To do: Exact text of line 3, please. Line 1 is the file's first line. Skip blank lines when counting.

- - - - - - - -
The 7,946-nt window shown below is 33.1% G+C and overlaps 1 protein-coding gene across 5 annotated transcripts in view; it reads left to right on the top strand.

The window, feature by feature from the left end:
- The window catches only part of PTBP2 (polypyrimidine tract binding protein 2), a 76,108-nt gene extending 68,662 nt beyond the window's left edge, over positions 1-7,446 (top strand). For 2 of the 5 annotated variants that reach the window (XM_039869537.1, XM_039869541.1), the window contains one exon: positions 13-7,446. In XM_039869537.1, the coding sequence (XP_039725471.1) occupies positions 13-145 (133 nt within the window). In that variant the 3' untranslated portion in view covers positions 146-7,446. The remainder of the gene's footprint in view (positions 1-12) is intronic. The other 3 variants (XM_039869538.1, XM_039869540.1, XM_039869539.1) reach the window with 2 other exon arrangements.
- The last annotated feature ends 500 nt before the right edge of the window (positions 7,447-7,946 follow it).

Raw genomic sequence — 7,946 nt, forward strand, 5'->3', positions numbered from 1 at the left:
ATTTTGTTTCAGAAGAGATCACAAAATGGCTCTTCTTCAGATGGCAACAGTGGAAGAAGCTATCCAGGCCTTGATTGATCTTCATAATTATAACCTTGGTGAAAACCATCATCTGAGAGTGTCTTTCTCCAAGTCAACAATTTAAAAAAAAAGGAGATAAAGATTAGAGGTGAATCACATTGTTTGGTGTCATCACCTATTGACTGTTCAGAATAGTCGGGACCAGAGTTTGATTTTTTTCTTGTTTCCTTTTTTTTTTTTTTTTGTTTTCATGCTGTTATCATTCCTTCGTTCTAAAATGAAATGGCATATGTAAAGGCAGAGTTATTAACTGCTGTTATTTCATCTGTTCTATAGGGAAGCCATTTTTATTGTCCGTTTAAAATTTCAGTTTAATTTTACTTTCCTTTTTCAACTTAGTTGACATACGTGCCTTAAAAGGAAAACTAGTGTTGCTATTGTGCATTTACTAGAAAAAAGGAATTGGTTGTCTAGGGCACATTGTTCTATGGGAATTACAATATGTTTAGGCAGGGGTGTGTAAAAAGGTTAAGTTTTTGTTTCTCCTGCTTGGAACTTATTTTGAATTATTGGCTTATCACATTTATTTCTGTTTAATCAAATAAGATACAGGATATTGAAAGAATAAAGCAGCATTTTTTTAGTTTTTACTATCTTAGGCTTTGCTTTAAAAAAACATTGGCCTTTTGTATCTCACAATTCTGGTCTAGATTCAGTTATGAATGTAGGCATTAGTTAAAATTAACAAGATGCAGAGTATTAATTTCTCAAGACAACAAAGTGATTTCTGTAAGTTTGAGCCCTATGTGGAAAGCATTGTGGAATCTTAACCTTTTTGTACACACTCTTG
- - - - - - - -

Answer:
- The window catches only part of PTBP2 (polypyrimidine tract binding protein 2), a 76,108-nt gene extending 68,662 nt beyond the window's left edge, over positions 1-7,446 (top strand). For 2 of the 5 annotated variants that reach the window (XM_039869537.1, XM_039869541.1), the window contains one exon: positions 13-7,446. In XM_039869537.1, the coding sequence (XP_039725471.1) occupies positions 13-145 (133 nt within the window). In that variant the 3' untranslated portion in view covers positions 146-7,446. The remainder of the gene's footprint in view (positions 1-12) is intronic. The other 3 variants (XM_039869538.1, XM_039869540.1, XM_039869539.1) reach the window with 2 other exon arrangements.